Cavalry troopers explore future of robotics at Fort Hood

By Eric Franklin, Fort Hood Public AffairsAugust 5, 2022

A Robotic Combat Vehicle-Medium is parked in a training area preparing to move toward its target at Fort Hood, Texas, July 26. Members of 1-7 Cav., 1st ABCT, 1st Cav. Div., are currently testing different versions of the RCVs. (Photo Credit: Eric Franklin, Fort Hood Public Affairs) VIEW ORIGINAL

FORT HOOD, Texas - Robotic Combat Vehicles, or RCVs, will become the future for combat operations.

This is another reason why troopers with the 1st Battalion, 7th Cavalry Regiment “Garryowen,", 1st Armored Brigade Combat Team, 1st Cavalry Division, are working with the Next Generation Combat Vehicle Cross Functional Team members to test different versions of the RCV platforms here until late summer 2022.

The testing started in late July with Soldiers training on the vehicles, followed by tactical scenarios and situational training exercises. Army engineers and technicians collected the Soldiers’ feedback, and will use that to further develop the robotic vehicle’s capabilities with the end-user in mind.

“Soldier feedback is the foundation for every single requirement we’re writing,” said Maj. Cory Wallace, RCV lead for the Next Generation Combat Vehicles Cross-Functional Team, during a training session, July 25. “If you have people (engineers) who are not connected with the Soldiers, every step of the process, we build stuff that is not useful, doesn’t work or seems way too expensive and it never leaves the motor pool.”

Garryowen troopers will have a chance to employ a tethered Unmanned Aerial System, a counter-UAS jammer, modular smoke obscuration module, a Commonly Remote Operated Weapon System (equipped with both crew-served weapons, up to 50-caliber, and a Javelin), as well as an autonomous drive function.

The RCV platforms have non-standard battery-powered systems. Soldiers are testing the limits of the vehicles in the Fort Hood training areas terrain, driving them on various terrain conditions commonly encountered on the battlefield. The Soldiers are also testing the vehicles’ ability to identify and avoid obstacles and their capacity to fire weapons while on the move.

“If you think about it, you know, in any … combat formation, 90 percent of it is a movement moving on unimproved surfaces from point A to point B. We can then off-load that onto a robot and have that robot do that, so the crews can perform more important tasks.” Wallace said.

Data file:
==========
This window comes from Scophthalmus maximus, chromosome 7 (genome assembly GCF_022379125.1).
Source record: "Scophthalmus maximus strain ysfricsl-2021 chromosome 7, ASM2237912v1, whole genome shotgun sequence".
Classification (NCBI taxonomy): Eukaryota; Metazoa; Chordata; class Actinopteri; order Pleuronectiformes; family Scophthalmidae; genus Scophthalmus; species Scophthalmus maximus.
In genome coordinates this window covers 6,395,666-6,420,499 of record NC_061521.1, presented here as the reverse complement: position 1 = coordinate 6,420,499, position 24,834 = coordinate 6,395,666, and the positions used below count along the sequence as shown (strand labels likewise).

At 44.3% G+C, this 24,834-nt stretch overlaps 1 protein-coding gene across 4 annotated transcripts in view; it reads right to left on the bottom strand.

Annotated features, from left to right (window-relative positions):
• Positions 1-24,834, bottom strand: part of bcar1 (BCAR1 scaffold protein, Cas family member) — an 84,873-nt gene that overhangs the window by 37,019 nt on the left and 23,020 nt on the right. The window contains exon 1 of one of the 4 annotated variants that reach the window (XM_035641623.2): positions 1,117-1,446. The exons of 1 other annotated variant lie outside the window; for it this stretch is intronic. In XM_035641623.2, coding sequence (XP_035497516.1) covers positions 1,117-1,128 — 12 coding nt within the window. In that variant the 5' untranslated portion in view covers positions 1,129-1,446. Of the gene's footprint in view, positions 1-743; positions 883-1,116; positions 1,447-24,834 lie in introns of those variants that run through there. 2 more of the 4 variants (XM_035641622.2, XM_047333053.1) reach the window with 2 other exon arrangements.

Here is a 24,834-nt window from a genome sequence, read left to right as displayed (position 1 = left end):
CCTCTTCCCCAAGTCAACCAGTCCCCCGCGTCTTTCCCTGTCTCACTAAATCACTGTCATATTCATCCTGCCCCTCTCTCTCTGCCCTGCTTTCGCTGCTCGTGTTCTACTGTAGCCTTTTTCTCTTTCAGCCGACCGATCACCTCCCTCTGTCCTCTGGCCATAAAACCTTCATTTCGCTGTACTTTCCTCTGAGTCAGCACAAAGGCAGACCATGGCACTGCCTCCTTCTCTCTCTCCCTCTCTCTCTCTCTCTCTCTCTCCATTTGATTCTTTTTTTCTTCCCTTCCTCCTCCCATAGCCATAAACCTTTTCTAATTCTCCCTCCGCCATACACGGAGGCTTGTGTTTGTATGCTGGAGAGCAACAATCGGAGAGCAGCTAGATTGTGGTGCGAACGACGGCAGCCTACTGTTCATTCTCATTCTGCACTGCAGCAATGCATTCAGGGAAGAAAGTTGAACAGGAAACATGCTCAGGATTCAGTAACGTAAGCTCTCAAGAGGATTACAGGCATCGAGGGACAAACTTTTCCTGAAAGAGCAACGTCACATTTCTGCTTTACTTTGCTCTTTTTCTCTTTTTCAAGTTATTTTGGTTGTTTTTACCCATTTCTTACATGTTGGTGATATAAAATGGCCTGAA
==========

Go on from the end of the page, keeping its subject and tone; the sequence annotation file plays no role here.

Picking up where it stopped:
Soldiers in the field have further validated the combat benefits of adding robots to a manned-unmanned teamed formation. On-site technicians have collected technical data, and the Soldiers have identified new capabilities desired for the operational experiment with the RCVs.

The Soldiers believe that the robots will be beneficial in several ways. First, they will provide increased situational awareness, more efficient use of resources, and greater flexibility in planning and execution. In addition, Wallace added, the Soldiers believe that the robots will reduce the risk to Soldiers’ lives by providing a safe way to gather information and conduct operations in dangerous environments. The on-site technicians will continue to collect data, and the Soldiers will continue to validate the benefits of adding robots to the formation.

At the controls of an RCV
Staff Sgt. Miguel Albertson, 1-7 Cav., 1st ABCT, 1st Cav. Div., mans the controls of a simulated Robotic Combat Vehicle-Medium in a mockup crew station at Fort Hood, Texas, July 26. (Photo Credit: Eric Franklin, Fort Hood Public Affairs) VIEW ORIGINAL

“We are essentially planning and writing for the future. What we want to do is make sure we’re well prepared, and we have trained individuals so we can win the nation wars,” said Staff Sgt. Miguel Albertson, 1-7 Cav.

The Army is preparing to make future decisions on the potential acquisition and use of unmanned systems in combat by conducting additional Soldier training and evaluation sessions with RCV platforms over the next 36 months.

Soldiers will have the opportunity to provide input on how they believe unmanned systems could be employed in combat operations, as well as identify any challenges or limitations that should be considered. This feedback will inform future decision-making on the Army’s acquisition of the systems.